David Bourget (Western Ontario)
David Chalmers (ANU, NYU)
Rafael De Clercq
Ezio Di Nucci
Jack Alan Reynolds
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Synthese 127 (3):325 - 345 (2001)
The semantic view of theoriesis one according to which theoriesare construed as models of their linguisticformulations. The implications of thisview for scientific realism have been little discussed. Contraryto the suggestion of various champions of the semantic view,it is argued that this approach does not makesupport for a plausible scientific realism anyless problematic than it might otherwise be.Though a degree of independence of theory fromlanguage may ensure safety frompitfalls associated with logical empiricism, realism cannot be entertained unless models or (abstractedand/or idealized) aspects thereof are spelled out in terms of linguistic formulations (such as mathematical equations),which can be interpreted in terms of correspondencewith the world. The putative advantage of thesemantic approach – its linguistic independence – isthus of no help to the realist. I consider recent treatmentsof the model-theoretic view (Suppe, Giere, Smith), and find that although some of these accounts harbour the promiseof realism, this promise is deceptive.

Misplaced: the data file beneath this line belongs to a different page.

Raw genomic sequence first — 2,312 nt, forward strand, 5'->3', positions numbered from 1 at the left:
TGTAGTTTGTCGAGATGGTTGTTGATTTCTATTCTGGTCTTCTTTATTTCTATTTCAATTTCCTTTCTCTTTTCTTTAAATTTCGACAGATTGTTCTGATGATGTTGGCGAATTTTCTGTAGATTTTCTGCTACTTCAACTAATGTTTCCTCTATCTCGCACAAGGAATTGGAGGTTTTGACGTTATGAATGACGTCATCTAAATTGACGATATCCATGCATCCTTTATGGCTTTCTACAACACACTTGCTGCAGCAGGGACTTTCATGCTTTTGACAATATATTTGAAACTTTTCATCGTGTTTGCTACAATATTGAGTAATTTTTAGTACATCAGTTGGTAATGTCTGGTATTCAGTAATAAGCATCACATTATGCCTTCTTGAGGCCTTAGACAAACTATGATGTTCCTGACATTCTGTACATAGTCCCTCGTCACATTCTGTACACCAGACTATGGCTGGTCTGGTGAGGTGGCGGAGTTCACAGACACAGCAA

|Keywords||Philosophy Philosophy Epistemology Logic Metaphysics Philosophy of Language|
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Citations of this work BETA
Luciano Floridi (2007). A Defence of Informational Structural Realism. Synthese 161 (2):219 - 253.
Roman Frigg & Ioannis Votsis (2011). Everything You Always Wanted to Know About Structural Realism but Were Afraid to Ask. European Journal for Philosophy of Science 1 (2):227-276.
Steven French & Juha Saatsi (2006). Realism About Structure: The Semantic View and Nonlinguistic Representations. Philosophy of Science 73 (5):548-559.
Sergio A. Gallegos (2016). The Explanatory Role of Abstraction Processes in Models: The Case of Aggregations. Studies in History and Philosophy of Science Part A 56:161-167.
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